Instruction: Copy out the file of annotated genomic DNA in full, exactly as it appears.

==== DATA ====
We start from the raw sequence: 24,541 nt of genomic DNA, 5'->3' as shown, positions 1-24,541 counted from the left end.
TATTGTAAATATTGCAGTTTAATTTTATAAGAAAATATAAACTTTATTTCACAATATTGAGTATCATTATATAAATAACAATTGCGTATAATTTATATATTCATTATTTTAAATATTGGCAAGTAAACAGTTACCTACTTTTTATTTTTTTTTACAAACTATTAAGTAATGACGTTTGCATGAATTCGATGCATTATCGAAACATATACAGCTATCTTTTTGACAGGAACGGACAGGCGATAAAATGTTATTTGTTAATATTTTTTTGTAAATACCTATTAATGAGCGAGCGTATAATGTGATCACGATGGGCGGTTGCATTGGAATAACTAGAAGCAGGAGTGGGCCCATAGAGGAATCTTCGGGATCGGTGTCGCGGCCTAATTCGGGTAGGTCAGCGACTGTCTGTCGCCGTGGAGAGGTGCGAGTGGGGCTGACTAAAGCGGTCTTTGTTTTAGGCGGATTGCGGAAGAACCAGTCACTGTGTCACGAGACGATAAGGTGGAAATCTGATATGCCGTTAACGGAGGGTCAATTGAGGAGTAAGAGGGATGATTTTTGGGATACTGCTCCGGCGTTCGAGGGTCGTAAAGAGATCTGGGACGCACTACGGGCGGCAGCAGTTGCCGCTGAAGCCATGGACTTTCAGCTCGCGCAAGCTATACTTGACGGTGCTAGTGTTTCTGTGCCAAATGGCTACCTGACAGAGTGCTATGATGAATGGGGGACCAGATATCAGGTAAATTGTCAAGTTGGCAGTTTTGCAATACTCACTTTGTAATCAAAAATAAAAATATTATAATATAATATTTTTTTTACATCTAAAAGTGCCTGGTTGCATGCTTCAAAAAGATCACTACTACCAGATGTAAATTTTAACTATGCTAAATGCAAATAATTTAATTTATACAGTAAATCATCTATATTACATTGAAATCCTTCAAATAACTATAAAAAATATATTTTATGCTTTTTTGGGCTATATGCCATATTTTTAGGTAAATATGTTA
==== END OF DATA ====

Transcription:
We start from the raw sequence: 24,541 nt of genomic DNA, 5'->3' as shown, positions 1-24,541 counted from the left end.
TATTGTAAATATTGCAGTTTAATTTTATAAGAAAATATAAACTTTATTTCACAATATTGAGTATCATTATATAAATAACAATTGCGTATAATTTATATATTCATTATTTTAAATATTGGCAAGTAAACAGTTACCTACTTTTTATTTTTTTTTACAAACTATTAAGTAATGACGTTTGCATGAATTCGATGCATTATCGAAACATATACAGCTATCTTTTTGACAGGAACGGACAGGCGATAAAATGTTATTTGTTAATATTTTTTTGTAAATACCTATTAATGAGCGAGCGTATAATGTGATCACGATGGGCGGTTGCATTGGAATAACTAGAAGCAGGAGTGGGCCCATAGAGGAATCTTCGGGATCGGTGTCGCGGCCTAATTCGGGTAGGTCAGCGACTGTCTGTCGCCGTGGAGAGGTGCGAGTGGGGCTGACTAAAGCGGTCTTTGTTTTAGGCGGATTGCGGAAGAACCAGTCACTGTGTCACGAGACGATAAGGTGGAAATCTGATATGCCGTTAACGGAGGGTCAATTGAGGAGTAAGAGGGATGATTTTTGGGATACTGCTCCGGCGTTCGAGGGTCGTAAAGAGATCTGGGACGCACTACGGGCGGCAGCAGTTGCCGCTGAAGCCATGGACTTTCAGCTCGCGCAAGCTATACTTGACGGTGCTAGTGTTTCTGTGCCAAATGGCTACCTGACAGAGTGCTATGATGAATGGGGGACCAGATATCAGGTAAATTGTCAAGTTGGCAGTTTTGCAATACTCACTTTGTAATCAAAAATAAAAATATTATAATATAATATTTTTTTTACATCTAAAAGTGCCTGGTTGCATGCTTCAAAAAGATCACTACTACCAGATGTAAATTTTAACTATGCTAAATGCAAATAATTTAATTTATACAGTAAATCATCTATATTACATTGAAATCCTTCAAATAACTATAAAAAATATATTTTATGCTTTTTTGGGCTATATGCCATATTTTTAGGTAAATATGTTA